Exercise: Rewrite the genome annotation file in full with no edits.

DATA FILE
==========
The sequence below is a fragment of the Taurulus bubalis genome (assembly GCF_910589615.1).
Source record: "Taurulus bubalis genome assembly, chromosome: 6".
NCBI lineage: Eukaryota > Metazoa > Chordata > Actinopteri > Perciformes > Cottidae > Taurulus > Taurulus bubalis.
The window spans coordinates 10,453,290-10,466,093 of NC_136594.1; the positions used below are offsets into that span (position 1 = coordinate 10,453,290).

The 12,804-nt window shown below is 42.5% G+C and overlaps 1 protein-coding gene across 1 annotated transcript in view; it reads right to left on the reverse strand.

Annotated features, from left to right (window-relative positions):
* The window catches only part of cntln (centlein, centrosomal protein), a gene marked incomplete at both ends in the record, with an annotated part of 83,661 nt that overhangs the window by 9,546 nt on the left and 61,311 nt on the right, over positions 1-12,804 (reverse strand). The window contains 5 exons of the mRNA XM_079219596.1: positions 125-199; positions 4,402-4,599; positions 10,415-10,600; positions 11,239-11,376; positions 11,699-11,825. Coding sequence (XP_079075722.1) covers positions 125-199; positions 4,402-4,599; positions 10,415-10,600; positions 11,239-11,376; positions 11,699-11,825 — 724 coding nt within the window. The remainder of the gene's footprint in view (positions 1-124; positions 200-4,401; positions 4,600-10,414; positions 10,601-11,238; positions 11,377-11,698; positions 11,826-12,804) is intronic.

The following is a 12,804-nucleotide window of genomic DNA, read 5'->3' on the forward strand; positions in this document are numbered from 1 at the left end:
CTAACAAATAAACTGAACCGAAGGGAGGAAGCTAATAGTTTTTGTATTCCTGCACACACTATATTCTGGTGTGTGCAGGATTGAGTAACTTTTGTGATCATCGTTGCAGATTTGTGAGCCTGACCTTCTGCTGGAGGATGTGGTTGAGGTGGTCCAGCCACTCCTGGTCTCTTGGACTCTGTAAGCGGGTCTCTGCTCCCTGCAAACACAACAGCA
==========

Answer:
The sequence below is a fragment of the Taurulus bubalis genome (assembly GCF_910589615.1).
Source record: "Taurulus bubalis genome assembly, chromosome: 6".
NCBI lineage: Eukaryota > Metazoa > Chordata > Actinopteri > Perciformes > Cottidae > Taurulus > Taurulus bubalis.
The window spans coordinates 10,453,290-10,466,093 of NC_136594.1; the positions used below are offsets into that span (position 1 = coordinate 10,453,290).

The 12,804-nt window shown below is 42.5% G+C and overlaps 1 protein-coding gene across 1 annotated transcript in view; it reads right to left on the reverse strand.

Annotated features, from left to right (window-relative positions):
* The window catches only part of cntln (centlein, centrosomal protein), a gene marked incomplete at both ends in the record, with an annotated part of 83,661 nt that overhangs the window by 9,546 nt on the left and 61,311 nt on the right, over positions 1-12,804 (reverse strand). The window contains 5 exons of the mRNA XM_079219596.1: positions 125-199; positions 4,402-4,599; positions 10,415-10,600; positions 11,239-11,376; positions 11,699-11,825. Coding sequence (XP_079075722.1) covers positions 125-199; positions 4,402-4,599; positions 10,415-10,600; positions 11,239-11,376; positions 11,699-11,825 — 724 coding nt within the window. The remainder of the gene's footprint in view (positions 1-124; positions 200-4,401; positions 4,600-10,414; positions 10,601-11,238; positions 11,377-11,698; positions 11,826-12,804) is intronic.

The following is a 12,804-nucleotide window of genomic DNA, read 5'->3' on the forward strand; positions in this document are numbered from 1 at the left end:
CTAACAAATAAACTGAACCGAAGGGAGGAAGCTAATAGTTTTTGTATTCCTGCACACACTATATTCTGGTGTGTGCAGGATTGAGTAACTTTTGTGATCATCGTTGCAGATTTGTGAGCCTGACCTTCTGCTGGAGGATGTGGTTGAGGTGGTCCAGCCACTCCTGGTCTCTTGGACTCTGTAAGCGGGTCTCTGCTCCCTGCAAACACAACAGCA